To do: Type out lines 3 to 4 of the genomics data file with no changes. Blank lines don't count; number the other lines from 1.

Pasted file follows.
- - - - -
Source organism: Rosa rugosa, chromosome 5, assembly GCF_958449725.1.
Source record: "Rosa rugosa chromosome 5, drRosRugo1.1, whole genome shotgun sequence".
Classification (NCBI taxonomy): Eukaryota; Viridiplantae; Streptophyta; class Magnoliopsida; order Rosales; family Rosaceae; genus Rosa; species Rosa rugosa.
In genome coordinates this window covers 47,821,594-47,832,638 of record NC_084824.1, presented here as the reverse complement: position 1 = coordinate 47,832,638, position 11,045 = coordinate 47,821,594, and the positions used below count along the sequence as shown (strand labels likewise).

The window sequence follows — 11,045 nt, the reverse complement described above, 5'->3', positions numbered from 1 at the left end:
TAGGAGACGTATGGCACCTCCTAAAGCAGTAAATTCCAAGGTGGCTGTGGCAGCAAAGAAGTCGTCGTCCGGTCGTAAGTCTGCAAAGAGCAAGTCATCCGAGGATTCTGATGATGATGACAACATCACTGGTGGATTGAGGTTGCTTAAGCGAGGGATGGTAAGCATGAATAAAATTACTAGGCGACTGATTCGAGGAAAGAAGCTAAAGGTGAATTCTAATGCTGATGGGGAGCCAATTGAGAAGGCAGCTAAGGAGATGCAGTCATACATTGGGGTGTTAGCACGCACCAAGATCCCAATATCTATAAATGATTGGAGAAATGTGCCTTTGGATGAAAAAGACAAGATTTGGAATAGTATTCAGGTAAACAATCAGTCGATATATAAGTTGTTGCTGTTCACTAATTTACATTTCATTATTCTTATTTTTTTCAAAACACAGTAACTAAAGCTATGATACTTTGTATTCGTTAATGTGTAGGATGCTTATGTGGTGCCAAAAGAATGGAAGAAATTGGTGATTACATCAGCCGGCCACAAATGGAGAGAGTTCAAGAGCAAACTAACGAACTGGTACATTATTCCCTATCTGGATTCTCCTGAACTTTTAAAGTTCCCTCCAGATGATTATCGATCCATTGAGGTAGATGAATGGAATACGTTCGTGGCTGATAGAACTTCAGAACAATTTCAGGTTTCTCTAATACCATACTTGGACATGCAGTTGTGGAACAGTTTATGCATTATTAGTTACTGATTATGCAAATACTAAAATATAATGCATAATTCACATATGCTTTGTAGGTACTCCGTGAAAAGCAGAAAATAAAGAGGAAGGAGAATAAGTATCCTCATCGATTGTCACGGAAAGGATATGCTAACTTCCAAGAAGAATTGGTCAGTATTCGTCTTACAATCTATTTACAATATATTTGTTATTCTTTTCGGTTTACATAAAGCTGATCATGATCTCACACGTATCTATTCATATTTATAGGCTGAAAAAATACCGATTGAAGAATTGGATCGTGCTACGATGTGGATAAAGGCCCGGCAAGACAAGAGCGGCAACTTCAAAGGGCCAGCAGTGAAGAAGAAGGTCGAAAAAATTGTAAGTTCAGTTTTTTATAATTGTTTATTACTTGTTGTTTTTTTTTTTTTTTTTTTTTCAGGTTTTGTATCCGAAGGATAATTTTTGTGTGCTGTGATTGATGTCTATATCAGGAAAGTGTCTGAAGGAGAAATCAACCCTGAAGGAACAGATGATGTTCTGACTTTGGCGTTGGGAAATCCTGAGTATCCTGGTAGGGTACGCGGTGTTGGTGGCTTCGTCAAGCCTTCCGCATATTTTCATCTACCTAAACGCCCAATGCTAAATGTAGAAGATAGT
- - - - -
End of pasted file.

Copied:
Classification (NCBI taxonomy): Eukaryota; Viridiplantae; Streptophyta; class Magnoliopsida; order Rosales; family Rosaceae; genus Rosa; species Rosa rugosa.
In genome coordinates this window covers 47,821,594-47,832,638 of record NC_084824.1, presented here as the reverse complement: position 1 = coordinate 47,832,638, position 11,045 = coordinate 47,821,594, and the positions used below count along the sequence as shown (strand labels likewise).